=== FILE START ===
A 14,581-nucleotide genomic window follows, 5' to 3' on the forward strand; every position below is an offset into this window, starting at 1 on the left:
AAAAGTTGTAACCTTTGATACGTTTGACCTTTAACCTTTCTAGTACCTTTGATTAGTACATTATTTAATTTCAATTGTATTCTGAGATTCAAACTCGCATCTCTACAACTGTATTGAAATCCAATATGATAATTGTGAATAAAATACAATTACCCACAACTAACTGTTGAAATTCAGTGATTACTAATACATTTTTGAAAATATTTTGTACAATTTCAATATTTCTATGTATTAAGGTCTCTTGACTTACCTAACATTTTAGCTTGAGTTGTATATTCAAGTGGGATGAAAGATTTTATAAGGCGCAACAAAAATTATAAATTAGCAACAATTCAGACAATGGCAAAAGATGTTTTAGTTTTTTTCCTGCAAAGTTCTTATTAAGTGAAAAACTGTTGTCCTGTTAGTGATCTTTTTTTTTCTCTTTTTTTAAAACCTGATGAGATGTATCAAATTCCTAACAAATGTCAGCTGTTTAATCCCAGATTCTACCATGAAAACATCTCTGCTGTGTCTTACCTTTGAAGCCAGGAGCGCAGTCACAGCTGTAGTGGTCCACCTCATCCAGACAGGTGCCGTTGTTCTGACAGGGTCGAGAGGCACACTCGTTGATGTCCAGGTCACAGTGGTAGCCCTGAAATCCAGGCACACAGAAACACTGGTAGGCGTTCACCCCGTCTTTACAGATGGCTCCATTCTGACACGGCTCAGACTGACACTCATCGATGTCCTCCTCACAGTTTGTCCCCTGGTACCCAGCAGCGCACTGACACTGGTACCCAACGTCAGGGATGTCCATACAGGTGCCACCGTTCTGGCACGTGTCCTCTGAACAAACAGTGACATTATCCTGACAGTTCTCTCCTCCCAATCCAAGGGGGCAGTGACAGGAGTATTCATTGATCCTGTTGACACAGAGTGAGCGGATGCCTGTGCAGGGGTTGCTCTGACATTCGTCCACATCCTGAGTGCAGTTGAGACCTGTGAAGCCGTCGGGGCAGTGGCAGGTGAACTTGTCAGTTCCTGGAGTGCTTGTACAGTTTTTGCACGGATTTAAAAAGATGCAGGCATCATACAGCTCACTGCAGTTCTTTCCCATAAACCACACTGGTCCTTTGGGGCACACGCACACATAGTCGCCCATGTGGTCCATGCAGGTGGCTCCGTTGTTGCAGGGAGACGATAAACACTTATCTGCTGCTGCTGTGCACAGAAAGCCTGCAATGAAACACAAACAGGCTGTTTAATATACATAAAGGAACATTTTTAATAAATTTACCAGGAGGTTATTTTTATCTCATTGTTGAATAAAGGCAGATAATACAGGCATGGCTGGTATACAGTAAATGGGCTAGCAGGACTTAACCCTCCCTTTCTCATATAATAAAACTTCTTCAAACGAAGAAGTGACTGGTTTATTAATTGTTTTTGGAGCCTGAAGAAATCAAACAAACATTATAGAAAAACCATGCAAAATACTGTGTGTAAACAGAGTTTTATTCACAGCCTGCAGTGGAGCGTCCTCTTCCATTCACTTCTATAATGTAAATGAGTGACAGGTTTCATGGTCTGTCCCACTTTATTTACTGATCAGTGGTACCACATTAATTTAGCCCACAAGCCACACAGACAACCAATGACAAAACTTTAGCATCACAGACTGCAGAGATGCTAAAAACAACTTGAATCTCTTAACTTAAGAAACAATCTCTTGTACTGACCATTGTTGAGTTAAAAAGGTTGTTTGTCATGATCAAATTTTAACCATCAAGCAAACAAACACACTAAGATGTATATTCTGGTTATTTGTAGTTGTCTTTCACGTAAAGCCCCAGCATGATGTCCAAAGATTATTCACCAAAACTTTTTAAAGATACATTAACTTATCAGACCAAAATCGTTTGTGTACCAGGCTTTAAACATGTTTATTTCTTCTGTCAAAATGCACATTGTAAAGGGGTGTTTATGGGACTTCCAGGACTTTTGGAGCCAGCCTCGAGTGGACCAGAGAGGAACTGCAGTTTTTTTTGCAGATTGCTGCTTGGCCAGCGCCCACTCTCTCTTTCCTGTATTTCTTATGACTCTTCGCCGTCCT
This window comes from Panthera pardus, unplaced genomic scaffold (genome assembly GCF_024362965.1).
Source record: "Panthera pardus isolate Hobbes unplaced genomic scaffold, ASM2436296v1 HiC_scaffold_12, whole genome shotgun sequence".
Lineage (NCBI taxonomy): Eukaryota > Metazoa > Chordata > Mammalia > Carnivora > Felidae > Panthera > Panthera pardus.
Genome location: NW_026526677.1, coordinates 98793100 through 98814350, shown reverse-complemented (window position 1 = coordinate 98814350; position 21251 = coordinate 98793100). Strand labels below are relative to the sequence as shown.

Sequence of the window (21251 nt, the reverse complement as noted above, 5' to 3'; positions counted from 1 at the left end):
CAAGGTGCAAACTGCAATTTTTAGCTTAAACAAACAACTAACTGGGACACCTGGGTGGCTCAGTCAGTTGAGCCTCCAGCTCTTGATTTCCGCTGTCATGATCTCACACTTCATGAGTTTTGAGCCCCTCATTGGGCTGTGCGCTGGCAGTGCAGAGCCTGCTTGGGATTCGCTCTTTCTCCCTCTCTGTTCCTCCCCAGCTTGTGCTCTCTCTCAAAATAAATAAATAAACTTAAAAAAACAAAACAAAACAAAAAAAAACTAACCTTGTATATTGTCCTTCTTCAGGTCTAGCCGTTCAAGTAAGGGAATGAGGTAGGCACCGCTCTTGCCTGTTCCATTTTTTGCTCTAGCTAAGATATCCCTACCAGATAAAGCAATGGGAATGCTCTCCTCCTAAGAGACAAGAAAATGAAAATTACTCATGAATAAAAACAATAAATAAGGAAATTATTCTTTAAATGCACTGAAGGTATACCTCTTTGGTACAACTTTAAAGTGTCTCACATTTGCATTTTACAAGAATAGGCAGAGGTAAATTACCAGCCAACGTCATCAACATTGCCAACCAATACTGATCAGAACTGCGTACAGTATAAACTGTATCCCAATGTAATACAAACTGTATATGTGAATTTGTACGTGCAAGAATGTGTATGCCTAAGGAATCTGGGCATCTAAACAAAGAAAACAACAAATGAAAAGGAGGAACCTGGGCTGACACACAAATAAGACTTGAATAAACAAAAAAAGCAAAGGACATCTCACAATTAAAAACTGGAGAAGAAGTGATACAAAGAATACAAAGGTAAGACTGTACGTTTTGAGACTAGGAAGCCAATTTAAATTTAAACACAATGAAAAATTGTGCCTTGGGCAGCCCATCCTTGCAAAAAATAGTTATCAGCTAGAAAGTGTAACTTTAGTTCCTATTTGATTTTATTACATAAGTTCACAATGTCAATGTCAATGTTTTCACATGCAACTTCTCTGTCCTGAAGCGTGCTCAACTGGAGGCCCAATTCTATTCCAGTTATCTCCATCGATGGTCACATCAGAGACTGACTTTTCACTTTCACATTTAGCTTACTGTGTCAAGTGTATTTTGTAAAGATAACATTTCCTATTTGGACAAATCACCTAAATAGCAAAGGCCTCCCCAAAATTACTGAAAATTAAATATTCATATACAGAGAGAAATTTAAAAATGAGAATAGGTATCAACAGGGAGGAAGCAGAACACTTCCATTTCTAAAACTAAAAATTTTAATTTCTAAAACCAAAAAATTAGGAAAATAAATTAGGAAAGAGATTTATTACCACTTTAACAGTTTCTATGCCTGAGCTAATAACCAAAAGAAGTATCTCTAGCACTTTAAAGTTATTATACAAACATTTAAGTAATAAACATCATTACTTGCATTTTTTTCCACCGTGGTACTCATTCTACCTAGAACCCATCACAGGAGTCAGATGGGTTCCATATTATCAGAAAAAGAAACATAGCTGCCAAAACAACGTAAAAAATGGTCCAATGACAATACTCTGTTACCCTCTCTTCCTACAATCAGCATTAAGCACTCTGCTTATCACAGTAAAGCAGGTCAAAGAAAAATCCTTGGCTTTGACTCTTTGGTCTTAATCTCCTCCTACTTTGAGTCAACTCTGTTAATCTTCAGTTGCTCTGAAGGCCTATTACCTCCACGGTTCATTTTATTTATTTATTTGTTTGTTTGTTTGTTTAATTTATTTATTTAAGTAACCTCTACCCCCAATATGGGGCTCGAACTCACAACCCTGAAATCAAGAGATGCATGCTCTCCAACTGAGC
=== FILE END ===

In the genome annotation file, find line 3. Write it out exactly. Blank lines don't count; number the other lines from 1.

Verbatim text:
This window comes from Panthera pardus, unplaced genomic scaffold (genome assembly GCF_024362965.1).